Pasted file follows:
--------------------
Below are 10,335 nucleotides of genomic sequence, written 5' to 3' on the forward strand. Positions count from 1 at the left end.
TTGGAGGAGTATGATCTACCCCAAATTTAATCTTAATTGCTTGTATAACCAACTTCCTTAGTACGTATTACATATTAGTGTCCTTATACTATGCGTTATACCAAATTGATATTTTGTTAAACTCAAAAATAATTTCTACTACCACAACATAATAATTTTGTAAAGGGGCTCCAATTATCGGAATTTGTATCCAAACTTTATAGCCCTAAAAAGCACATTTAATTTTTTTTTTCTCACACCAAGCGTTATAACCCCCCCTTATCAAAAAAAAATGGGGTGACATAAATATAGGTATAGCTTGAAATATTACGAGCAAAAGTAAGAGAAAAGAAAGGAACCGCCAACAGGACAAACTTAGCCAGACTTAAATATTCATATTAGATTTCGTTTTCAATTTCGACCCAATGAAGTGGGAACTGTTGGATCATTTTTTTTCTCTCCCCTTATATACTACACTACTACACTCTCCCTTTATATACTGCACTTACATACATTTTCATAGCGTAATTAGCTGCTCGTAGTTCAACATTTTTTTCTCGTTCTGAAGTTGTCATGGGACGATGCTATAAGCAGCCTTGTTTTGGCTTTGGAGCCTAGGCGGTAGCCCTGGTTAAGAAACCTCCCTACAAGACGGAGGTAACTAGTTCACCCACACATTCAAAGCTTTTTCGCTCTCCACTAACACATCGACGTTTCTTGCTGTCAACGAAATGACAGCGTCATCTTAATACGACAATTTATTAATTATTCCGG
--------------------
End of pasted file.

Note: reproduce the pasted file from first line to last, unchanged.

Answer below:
Below are 10,335 nucleotides of genomic sequence, written 5' to 3' on the forward strand. Positions count from 1 at the left end.
TTGGAGGAGTATGATCTACCCCAAATTTAATCTTAATTGCTTGTATAACCAACTTCCTTAGTACGTATTACATATTAGTGTCCTTATACTATGCGTTATACCAAATTGATATTTTGTTAAACTCAAAAATAATTTCTACTACCACAACATAATAATTTTGTAAAGGGGCTCCAATTATCGGAATTTGTATCCAAACTTTATAGCCCTAAAAAGCACATTTAATTTTTTTTTTCTCACACCAAGCGTTATAACCCCCCCTTATCAAAAAAAAATGGGGTGACATAAATATAGGTATAGCTTGAAATATTACGAGCAAAAGTAAGAGAAAAGAAAGGAACCGCCAACAGGACAAACTTAGCCAGACTTAAATATTCATATTAGATTTCGTTTTCAATTTCGACCCAATGAAGTGGGAACTGTTGGATCATTTTTTTTCTCTCCCCTTATATACTACACTACTACACTCTCCCTTTATATACTGCACTTACATACATTTTCATAGCGTAATTAGCTGCTCGTAGTTCAACATTTTTTTCTCGTTCTGAAGTTGTCATGGGACGATGCTATAAGCAGCCTTGTTTTGGCTTTGGAGCCTAGGCGGTAGCCCTGGTTAAGAAACCTCCCTACAAGACGGAGGTAACTAGTTCACCCACACATTCAAAGCTTTTTCGCTCTCCACTAACACATCGACGTTTCTTGCTGTCAACGAAATGACAGCGTCATCTTAATACGACAATTTATTAATTATTCCGG